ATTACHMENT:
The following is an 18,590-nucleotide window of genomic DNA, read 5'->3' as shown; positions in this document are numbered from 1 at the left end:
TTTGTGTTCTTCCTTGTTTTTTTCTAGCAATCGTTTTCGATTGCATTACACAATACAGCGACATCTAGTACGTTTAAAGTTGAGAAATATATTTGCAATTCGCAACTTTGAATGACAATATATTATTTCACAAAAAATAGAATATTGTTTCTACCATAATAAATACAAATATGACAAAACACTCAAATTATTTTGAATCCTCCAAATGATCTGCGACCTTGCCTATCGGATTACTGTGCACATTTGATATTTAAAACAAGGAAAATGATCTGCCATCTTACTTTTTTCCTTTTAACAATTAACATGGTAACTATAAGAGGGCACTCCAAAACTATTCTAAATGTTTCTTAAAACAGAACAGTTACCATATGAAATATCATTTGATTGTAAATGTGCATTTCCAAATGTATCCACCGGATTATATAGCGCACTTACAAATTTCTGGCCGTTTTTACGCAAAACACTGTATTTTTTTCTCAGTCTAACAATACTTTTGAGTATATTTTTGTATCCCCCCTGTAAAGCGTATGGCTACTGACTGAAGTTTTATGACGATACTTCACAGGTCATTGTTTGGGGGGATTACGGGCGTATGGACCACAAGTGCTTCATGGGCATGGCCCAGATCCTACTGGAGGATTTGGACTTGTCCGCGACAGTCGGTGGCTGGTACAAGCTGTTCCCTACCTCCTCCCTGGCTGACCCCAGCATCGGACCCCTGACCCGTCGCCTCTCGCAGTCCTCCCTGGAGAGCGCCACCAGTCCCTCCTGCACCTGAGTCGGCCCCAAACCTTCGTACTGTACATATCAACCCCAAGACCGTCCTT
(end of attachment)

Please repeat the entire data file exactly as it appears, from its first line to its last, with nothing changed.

The following is an 18,590-nucleotide window of genomic DNA, read 5'->3' as shown; positions in this document are numbered from 1 at the left end:
TTTGTGTTCTTCCTTGTTTTTTTCTAGCAATCGTTTTCGATTGCATTACACAATACAGCGACATCTAGTACGTTTAAAGTTGAGAAATATATTTGCAATTCGCAACTTTGAATGACAATATATTATTTCACAAAAAATAGAATATTGTTTCTACCATAATAAATACAAATATGACAAAACACTCAAATTATTTTGAATCCTCCAAATGATCTGCGACCTTGCCTATCGGATTACTGTGCACATTTGATATTTAAAACAAGGAAAATGATCTGCCATCTTACTTTTTTCCTTTTAACAATTAACATGGTAACTATAAGAGGGCACTCCAAAACTATTCTAAATGTTTCTTAAAACAGAACAGTTACCATATGAAATATCATTTGATTGTAAATGTGCATTTCCAAATGTATCCACCGGATTATATAGCGCACTTACAAATTTCTGGCCGTTTTTACGCAAAACACTGTATTTTTTTCTCAGTCTAACAATACTTTTGAGTATATTTTTGTATCCCCCCTGTAAAGCGTATGGCTACTGACTGAAGTTTTATGACGATACTTCACAGGTCATTGTTTGGGGGGATTACGGGCGTATGGACCACAAGTGCTTCATGGGCATGGCCCAGATCCTACTGGAGGATTTGGACTTGTCCGCGACAGTCGGTGGCTGGTACAAGCTGTTCCCTACCTCCTCCCTGGCTGACCCCAGCATCGGACCCCTGACCCGTCGCCTCTCGCAGTCCTCCCTGGAGAGCGCCACCAGTCCCTCCTGCACCTGAGTCGGCCCCAAACCTTCGTACTGTACATATCAACCCCAAGACCGTCCTT